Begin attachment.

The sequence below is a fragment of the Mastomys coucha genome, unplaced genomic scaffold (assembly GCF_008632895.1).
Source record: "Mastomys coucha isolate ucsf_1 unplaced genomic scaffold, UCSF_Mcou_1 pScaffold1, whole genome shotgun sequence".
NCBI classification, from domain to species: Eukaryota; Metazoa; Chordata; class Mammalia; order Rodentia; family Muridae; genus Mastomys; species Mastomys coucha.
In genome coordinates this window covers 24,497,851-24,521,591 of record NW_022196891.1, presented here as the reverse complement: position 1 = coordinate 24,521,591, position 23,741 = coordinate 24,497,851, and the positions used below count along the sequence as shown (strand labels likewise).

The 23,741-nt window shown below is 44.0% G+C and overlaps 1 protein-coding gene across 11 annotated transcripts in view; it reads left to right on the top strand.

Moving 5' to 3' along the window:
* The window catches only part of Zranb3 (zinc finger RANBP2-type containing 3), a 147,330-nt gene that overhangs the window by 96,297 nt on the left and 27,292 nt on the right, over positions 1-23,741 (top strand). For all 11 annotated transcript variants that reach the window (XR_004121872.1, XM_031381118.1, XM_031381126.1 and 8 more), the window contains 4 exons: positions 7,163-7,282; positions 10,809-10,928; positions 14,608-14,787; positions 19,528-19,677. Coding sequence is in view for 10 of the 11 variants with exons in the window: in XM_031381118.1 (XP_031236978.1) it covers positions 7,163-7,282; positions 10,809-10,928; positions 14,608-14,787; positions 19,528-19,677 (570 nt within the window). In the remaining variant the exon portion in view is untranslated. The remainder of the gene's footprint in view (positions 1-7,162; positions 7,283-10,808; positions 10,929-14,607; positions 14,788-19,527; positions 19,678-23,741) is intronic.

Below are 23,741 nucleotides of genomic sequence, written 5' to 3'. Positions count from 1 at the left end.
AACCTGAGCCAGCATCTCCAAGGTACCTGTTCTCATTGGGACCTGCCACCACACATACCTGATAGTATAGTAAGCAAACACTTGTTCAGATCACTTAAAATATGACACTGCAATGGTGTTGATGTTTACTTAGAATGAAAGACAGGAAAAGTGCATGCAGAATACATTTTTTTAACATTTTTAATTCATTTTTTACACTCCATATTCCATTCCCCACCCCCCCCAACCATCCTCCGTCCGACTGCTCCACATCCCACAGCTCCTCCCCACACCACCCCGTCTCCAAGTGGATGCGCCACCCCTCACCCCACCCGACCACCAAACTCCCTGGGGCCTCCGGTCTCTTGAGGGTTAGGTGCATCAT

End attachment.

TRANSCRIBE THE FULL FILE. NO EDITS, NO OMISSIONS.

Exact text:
The sequence below is a fragment of the Mastomys coucha genome, unplaced genomic scaffold (assembly GCF_008632895.1).
Source record: "Mastomys coucha isolate ucsf_1 unplaced genomic scaffold, UCSF_Mcou_1 pScaffold1, whole genome shotgun sequence".
NCBI classification, from domain to species: Eukaryota; Metazoa; Chordata; class Mammalia; order Rodentia; family Muridae; genus Mastomys; species Mastomys coucha.
In genome coordinates this window covers 24,497,851-24,521,591 of record NW_022196891.1, presented here as the reverse complement: position 1 = coordinate 24,521,591, position 23,741 = coordinate 24,497,851, and the positions used below count along the sequence as shown (strand labels likewise).

The 23,741-nt window shown below is 44.0% G+C and overlaps 1 protein-coding gene across 11 annotated transcripts in view; it reads left to right on the top strand.

Moving 5' to 3' along the window:
* The window catches only part of Zranb3 (zinc finger RANBP2-type containing 3), a 147,330-nt gene that overhangs the window by 96,297 nt on the left and 27,292 nt on the right, over positions 1-23,741 (top strand). For all 11 annotated transcript variants that reach the window (XR_004121872.1, XM_031381118.1, XM_031381126.1 and 8 more), the window contains 4 exons: positions 7,163-7,282; positions 10,809-10,928; positions 14,608-14,787; positions 19,528-19,677. Coding sequence is in view for 10 of the 11 variants with exons in the window: in XM_031381118.1 (XP_031236978.1) it covers positions 7,163-7,282; positions 10,809-10,928; positions 14,608-14,787; positions 19,528-19,677 (570 nt within the window). In the remaining variant the exon portion in view is untranslated. The remainder of the gene's footprint in view (positions 1-7,162; positions 7,283-10,808; positions 10,929-14,607; positions 14,788-19,527; positions 19,678-23,741) is intronic.

Below are 23,741 nucleotides of genomic sequence, written 5' to 3'. Positions count from 1 at the left end.
AACCTGAGCCAGCATCTCCAAGGTACCTGTTCTCATTGGGACCTGCCACCACACATACCTGATAGTATAGTAAGCAAACACTTGTTCAGATCACTTAAAATATGACACTGCAATGGTGTTGATGTTTACTTAGAATGAAAGACAGGAAAAGTGCATGCAGAATACATTTTTTTAACATTTTTAATTCATTTTTTACACTCCATATTCCATTCCCCACCCCCCCCAACCATCCTCCGTCCGACTGCTCCACATCCCACAGCTCCTCCCCACACCACCCCGTCTCCAAGTGGATGCGCCACCCCTCACCCCACCCGACCACCAAACTCCCTGGGGCCTCCGGTCTCTTGAGGGTTAGGTGCATCAT